But Shell doesn’t get Johnny all for his own. In a nearby, rundown building, Shell lives with a failed painter, Lukey (Robert Newton), who has threatened to beat Shell unless he brings Johnny back to the building for him to paint—he wants to capture the “wonderful thoughts in his eyes,” the eyes of a dying man. After the bar clears, Johnny is brought back to Lukey’s studio where Shell, and their fellow squatter Tober (Elwyn Brook Jones), a failed medical student and dejected philosopher (“We’re all dying”), patch Johnny up as Lukey paints his delirious subject. Lukey, the most expressive character in Odd Man Out, sees in Johnny the overarching theme of the film: “The truth about us all… he’s doomed.” Tober insists that Johnny needs a hospital, but Lukey’s painting is not complete. He’s determined to keep Johnny there, even if he dies. With Johnny’s eyes half-open, the camera tilts to show his feverish state. Now from Johnny’s perspective, the camera circles around into another hallucination. Lukey’s paintings gather together like a crowd, or perhaps a jury bent on judgment, and the grotesque faces and fractured style of Reed’s presentation reflect Johnny’s warped point-of-view, not unlike a German expressionist set from The Cabinet of Dr. Caligari (1920). In this moment, Johnny rises to his feet, the camera angle low, looking up. A strand of saliva trails from his lip. He raises his hand and quotes I Corinthians xiii, “…I am nothing!” Indeed, for several characters throughout the film, Johnny is nothing more than an object who “belongs” to the authorities, the organization, on a painting, or to Shell in exchange for his precious faith. As Tober leaves to call an ambulance, Johnny begins to leave as well and brings down Lukey’s studio setup, including his easel, and Shell follows with the intention of delivering Johnny to Father Tom.
The sequence in Lukey’s studio is representative of how Reed changes the point of view from scene to scene, only occasionally putting the audience in Johnny’s head, and only then in a delirium. The subjective perspective of Johnny shifts to an objective one during several sequences, such as with the ARP women, and the majority of it takes placed from an objective viewpoint. The first such instance of Johnny’s objectivity occurs when the young couple sneaks away into the shelter to make love early on. There, Johnny is an intruder. This allows Reed to experiment with his actors and make Johnny an observer. For individual sequences, he gathered different actors accustomed to varied styles of acting, some from the theater, some from thrillers, some from comedy. Cusack, normally in comic titles, performs rather buffoonish and pointedly un-serious in an otherwise serious film. Lukey, the painter, behaves so over-the-top that many critics of the time reserved their one censure for his performance. This contrast of acting styles operates outside of convention and places Odd Man Out in a realm all its own, where Reed denies a single genre or style and allows his actors to create a diversity that isolates the objectified character in a given scene. Even the casting has a clever, underlying purpose. Mason rarely played the hero, and here Reed uses that to create conflicting feelings toward a sympathetic, yet ultimately wrongdoing protagonist. Reed later became famous for the strange faces he gathered together for The Third Man—the grotesques, the oddities, the street faces. In the same way, he carefully chooses actors that will inform his film by their presence alone.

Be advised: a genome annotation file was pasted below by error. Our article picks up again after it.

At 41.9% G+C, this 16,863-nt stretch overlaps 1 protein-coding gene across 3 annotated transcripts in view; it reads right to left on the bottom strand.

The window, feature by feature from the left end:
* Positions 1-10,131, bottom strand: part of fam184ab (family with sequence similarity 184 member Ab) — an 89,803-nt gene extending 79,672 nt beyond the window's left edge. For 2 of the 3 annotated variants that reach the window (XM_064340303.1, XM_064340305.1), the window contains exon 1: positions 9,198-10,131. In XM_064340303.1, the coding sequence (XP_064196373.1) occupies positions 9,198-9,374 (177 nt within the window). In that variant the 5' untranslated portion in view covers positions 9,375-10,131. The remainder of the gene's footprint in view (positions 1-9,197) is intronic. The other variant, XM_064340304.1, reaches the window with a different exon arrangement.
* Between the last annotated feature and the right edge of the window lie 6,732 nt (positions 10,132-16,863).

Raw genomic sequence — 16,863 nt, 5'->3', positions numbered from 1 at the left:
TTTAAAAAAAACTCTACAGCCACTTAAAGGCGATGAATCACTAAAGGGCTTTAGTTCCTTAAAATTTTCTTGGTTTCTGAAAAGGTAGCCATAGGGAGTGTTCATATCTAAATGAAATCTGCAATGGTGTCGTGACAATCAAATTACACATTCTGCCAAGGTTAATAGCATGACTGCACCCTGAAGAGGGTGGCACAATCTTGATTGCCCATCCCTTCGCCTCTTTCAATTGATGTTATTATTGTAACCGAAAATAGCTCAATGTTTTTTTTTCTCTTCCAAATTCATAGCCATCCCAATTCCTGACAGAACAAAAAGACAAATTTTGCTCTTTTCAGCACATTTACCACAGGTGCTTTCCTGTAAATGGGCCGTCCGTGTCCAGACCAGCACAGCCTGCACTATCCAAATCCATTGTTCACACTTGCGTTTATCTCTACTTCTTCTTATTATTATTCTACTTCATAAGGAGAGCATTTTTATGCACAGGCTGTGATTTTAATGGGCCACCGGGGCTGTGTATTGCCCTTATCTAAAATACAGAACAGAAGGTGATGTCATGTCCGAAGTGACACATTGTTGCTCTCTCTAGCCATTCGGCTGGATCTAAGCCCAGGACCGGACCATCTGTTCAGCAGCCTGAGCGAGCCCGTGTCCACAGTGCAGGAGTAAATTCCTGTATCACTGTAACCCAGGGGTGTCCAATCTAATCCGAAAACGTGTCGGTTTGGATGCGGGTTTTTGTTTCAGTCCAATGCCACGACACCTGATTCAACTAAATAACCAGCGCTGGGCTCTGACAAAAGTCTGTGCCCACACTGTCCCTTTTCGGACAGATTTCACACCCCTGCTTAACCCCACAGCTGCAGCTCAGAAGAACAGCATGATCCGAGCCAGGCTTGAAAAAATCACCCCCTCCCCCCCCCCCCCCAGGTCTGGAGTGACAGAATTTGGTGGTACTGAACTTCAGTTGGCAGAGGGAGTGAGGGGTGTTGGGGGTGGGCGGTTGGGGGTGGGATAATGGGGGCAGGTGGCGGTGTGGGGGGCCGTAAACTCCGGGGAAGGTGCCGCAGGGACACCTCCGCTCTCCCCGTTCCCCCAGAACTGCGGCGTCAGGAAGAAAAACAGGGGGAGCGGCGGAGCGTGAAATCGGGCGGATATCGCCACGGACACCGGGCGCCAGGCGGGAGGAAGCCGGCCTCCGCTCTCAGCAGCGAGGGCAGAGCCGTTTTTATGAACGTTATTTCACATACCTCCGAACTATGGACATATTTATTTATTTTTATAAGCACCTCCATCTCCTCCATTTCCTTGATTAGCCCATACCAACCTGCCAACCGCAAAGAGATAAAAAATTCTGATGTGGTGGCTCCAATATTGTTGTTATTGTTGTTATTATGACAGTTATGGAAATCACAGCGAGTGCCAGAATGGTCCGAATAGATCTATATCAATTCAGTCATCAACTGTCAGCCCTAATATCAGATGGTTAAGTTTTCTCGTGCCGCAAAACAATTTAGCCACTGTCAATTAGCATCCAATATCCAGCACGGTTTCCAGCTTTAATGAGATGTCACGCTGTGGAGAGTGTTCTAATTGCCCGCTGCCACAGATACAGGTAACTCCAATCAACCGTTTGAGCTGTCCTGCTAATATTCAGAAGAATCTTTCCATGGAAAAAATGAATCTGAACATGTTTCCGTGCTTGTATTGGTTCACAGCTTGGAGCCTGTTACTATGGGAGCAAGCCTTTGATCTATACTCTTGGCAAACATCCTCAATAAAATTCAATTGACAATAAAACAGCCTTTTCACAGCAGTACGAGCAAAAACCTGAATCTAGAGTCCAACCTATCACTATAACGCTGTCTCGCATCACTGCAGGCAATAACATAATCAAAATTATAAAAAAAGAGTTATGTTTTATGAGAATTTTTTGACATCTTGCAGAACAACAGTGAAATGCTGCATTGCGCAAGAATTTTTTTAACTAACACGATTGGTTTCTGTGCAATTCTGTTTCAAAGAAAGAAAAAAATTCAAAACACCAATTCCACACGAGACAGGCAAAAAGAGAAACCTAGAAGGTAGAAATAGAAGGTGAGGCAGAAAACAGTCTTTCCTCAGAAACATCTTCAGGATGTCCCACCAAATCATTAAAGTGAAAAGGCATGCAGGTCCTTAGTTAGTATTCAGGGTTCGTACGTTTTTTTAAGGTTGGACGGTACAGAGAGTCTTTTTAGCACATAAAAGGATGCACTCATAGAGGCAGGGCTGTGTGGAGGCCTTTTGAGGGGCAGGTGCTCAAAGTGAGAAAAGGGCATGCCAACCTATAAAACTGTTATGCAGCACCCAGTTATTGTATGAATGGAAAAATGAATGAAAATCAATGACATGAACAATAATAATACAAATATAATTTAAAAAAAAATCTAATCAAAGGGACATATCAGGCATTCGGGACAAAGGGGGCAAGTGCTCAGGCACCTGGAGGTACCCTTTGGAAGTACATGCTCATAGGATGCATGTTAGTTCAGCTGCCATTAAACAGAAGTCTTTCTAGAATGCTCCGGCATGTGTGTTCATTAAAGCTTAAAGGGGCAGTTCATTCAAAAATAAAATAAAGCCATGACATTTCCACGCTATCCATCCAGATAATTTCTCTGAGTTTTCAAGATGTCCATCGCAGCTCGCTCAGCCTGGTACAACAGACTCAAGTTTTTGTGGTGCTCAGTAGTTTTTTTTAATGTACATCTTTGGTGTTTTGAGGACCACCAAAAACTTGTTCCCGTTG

By this time, eleven o’clock has come. Kathleen pleads with the seaman to extend her deadline until midnight, and he reluctantly agrees. Shell leads Johnny back to Father Tom, hopping in front of him excitedly, helping him to avoid strangers. Then a police patrol passes. Shell pulls Johnny to the ground for cover and, with Johnny now too weak to stand, he proceeds to get Father Tom, and tells the housekeeper to let Father Tom know they have gone to the square. Johnny has since stood up, awakened by the light from a window, out of which two boys look at the snow, perhaps excited that tomorrow will be a snow day. It’s a fascinating moment of innocence in the midst of otherwise momentous foreboding. Kathleen races to locate Johnny and finds him standing in an archway. Rather than run to him, which would seem to be the cinematic convention in such cases, she tells Johnny to come and see her. The moment almost seems as if Kathleen is testing Johnny to determine if he can walk, and therefore escape, or if she should kill him, and herself, right there. Now the clock tower reads five to midnight in the distance. Johnny goes to Kathleen, and they walk along the railings of the shipyard, snow falling on them. Behind Kathleen, we see a line of headlights and flashlights emerging from the snow. This is it. Johnny rests against the railing. “Is it far?” he asks. “It’s a long way, Johnny,” she replies. “But I’m coming with you… We’re going away together.” Her hand reaches into her pocket and she removes the revolver. She fires twice at nothing in particular, inciting a barrage of police fire. Though she has not killed Johnny and herself, she has committed murder and suicide by police.